As your business grows, getting things done becomes a complex juggling act. When it was just you, project management was simple. Maybe you kept to-do lists on sticky notes, or you planned out your next product on the whiteboard in your office. Whatever your system, as a team of one, it worked.

Now that you’ve added more people to your team though, project management takes a bit more sophistication. These five free tools will help.

Google Drive

Google offers a full suite of cloud-based apps, including a word processor, spreadsheet and presentation software, and a form maker for collecting information.

Where it really shines as a project management tool is in collaborating with others. Because it’s completely cloud-based (no files are stored locally) and works in a web browser, it’s possible for multiple people to view and even edit a document all at the same time. As someone who regularly works with others on content and spreadsheets, I can tell you this is a huge benefit.

How we use Google Drive for project management: Because of its stellar sharing and collaboration functions, we use Google Drive to store all our company procedures and checklists. I can share them with any team member easily, and there’s never a worry about conflicting copies or out-of-date information.

Google Drive is free for up to 15GB of storage (including your gmail archive), and has a paid plan for greater capacity.


Some files just don’t fit well in Google Drive, and for that, we have Dropbox. Unlike Google Drive, Dropbox is not a cloud application. Instead, the files you store in Dropbox actually live on your computer. Dropbox simply keeps a copy on their server. For this reason, it’s not great at collaboration, but it is fabulous for sharing static files and documents–especially if you might need to access them when you’re offline.

You can set up shared folders with your team members, which allows them to download, upload and edit the files in the folder. Or you can share a folder or file link instead. This allows the recipient to download the files, but not upload or change them.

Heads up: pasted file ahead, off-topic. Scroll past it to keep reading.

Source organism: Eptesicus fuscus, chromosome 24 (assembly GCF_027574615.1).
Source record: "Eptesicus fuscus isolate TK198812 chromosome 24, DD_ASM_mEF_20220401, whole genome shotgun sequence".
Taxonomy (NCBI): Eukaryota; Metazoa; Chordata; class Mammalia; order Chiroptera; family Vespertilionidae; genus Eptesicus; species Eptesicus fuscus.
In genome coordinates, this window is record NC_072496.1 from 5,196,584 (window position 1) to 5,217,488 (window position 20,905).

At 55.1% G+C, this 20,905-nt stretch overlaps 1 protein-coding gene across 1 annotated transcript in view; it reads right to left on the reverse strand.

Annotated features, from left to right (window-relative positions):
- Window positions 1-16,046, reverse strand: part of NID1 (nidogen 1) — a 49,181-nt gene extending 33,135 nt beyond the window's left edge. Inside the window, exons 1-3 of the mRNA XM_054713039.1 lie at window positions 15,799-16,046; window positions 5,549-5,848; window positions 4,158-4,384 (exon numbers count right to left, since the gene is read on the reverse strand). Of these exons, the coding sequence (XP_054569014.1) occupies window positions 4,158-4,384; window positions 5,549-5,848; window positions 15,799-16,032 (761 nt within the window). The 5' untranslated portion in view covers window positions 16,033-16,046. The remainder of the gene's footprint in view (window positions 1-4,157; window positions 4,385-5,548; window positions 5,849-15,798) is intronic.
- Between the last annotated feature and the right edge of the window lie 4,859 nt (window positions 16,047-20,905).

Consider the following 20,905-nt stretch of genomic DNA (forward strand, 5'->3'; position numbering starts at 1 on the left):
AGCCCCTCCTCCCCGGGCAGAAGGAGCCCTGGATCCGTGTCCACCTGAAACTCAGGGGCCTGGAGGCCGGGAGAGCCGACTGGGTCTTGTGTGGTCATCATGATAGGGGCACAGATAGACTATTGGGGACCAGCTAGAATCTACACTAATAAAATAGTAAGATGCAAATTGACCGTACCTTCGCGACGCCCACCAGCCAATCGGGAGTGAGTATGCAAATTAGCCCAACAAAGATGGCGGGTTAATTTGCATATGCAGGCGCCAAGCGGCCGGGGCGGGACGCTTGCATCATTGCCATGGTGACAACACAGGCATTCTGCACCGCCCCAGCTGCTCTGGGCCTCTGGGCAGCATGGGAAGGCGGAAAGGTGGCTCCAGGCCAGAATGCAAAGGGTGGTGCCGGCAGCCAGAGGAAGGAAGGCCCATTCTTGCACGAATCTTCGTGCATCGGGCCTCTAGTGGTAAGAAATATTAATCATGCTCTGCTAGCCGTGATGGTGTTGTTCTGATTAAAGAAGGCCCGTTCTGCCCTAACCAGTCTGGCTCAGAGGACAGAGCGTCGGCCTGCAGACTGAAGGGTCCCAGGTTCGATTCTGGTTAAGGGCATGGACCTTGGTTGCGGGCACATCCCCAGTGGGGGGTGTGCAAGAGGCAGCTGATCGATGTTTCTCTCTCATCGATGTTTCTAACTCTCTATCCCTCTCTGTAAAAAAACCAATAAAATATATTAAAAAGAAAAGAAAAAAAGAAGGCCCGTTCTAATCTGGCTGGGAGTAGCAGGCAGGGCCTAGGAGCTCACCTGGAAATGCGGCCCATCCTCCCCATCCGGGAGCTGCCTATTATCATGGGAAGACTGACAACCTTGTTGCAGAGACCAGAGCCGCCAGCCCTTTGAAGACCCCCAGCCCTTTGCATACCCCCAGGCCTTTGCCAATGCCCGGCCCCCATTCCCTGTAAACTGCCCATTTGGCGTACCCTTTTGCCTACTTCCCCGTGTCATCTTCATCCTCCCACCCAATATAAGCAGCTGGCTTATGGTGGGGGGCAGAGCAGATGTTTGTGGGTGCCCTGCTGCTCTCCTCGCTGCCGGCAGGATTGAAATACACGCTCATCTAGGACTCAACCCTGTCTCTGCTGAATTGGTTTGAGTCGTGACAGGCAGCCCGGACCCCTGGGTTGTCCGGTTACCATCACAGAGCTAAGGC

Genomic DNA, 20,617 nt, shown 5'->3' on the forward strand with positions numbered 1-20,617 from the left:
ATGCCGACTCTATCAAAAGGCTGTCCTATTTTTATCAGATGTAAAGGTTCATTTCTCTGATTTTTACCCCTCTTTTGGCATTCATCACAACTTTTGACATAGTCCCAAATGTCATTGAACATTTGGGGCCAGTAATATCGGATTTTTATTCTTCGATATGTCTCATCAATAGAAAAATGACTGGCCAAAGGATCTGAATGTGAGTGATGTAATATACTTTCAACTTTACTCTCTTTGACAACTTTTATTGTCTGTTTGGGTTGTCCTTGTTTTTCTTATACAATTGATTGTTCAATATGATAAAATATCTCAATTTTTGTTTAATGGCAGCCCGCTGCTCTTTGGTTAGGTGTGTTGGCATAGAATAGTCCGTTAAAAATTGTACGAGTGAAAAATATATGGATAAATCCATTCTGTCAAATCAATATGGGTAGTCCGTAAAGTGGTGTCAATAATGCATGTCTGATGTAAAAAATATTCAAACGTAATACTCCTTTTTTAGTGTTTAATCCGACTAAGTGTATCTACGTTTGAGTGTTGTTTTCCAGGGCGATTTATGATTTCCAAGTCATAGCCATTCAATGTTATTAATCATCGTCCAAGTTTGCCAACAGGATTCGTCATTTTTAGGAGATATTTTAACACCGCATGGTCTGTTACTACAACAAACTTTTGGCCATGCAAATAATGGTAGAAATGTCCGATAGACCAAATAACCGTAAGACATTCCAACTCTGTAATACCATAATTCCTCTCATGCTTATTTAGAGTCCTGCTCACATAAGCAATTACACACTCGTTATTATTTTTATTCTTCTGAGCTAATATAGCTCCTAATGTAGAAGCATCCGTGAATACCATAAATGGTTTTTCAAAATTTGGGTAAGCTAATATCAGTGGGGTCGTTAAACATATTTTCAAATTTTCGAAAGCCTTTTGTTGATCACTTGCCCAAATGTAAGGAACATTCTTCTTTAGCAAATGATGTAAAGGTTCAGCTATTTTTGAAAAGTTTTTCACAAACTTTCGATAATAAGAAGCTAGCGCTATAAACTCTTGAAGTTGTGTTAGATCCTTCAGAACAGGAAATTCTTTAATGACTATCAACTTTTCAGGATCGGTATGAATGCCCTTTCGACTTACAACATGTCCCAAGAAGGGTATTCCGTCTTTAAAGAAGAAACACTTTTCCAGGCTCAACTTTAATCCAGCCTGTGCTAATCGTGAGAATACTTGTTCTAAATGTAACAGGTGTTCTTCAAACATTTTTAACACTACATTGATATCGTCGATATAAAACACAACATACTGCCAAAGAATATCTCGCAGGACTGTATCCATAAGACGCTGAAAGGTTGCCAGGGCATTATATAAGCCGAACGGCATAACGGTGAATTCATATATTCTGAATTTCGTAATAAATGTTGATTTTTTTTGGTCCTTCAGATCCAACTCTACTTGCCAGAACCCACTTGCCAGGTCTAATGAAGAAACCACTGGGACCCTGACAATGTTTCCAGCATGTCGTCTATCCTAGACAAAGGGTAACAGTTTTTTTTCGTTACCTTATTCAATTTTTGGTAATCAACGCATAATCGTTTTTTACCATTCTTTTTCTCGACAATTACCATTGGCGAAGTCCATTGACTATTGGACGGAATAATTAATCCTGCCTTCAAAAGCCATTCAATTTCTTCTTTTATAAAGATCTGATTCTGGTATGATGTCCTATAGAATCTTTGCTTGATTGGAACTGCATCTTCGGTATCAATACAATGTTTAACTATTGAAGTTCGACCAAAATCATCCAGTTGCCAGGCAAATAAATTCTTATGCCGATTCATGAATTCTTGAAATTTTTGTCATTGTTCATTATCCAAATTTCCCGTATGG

How we use Dropbox for project management: I use Dropbox primarily for storing large files, transfering documents between devices, and for backing up all my documents and client files. We also have many clients who love it for quickly sharing files with us, other service providers, and their customers.

Dropbox is free for up to 2GB of storage space, and just $10 per month for 1TB of storage.


If you’re managing a team, then a rock-solid project management system is a must have. Trying to coordinate tasks and due dates with email and Skype alone is a sure-fire path to disaster (trust me, I know). You absolutely must have a PM system that:

  • Creates automatic reminders for due dates
  • Allows you to track completion of tasks and projects
  • Has a messaging system so team members can stay in the loop

Asana is a favorite among our clients for many reasons, such as:

  • It’s free for small teams
  • It’s intuitive and easy to use

While I do prefer Asana over some other systems (or none at all) it’s not currently a part of our workflow at Digital Business Managers, simply because it does not allow for easy time tracking and invoicing. For many of our clients, though, it’s the perfect solution.

Asana is free for use with up to 15 team members. However, if you need to create private projects, you’ll want to upgrade to the paid version.


I will admit–I have a love/hate relationship with Evernote. I love that I can quickly clip information from the web, save receipts and other important inforamation, and find nearly anything within this messy virtual file cabinet. Even better, it synchs across devices, making it perfect for coordinating projects such as home remodels, party planning, and other things that require work away from the office.

How we use Evernote for project management: We use Evernote for project planning. It’s great for collecting bits of information and research, including photos, links, text snippets and more.

Google Calendar

When you need to coordinate the many (many) moving parts that make up a product launch or team schedule, there’s no better tool than Google Calendar. Anyone with a gmail account can share and colaborate on any number of calendars, such as:

  • Launch Schedules
  • Editorial Calendars
  • Vacations
  • Meetings
  • Product Promotions
  • Affiliate Promotions

You can also keep a task list, so you not only know what appointments are on schedule, but also what next steps need to be completed.

How we use Google Calendar for project management: We keep shared calendars with many of our clients to help keep track of events and deadlines. I also have a shared calendar of appointments, so my team knows when I’m available and when I’m not.

How do you keep your team on track and projects moving forward? Share your favorite tools in the comments.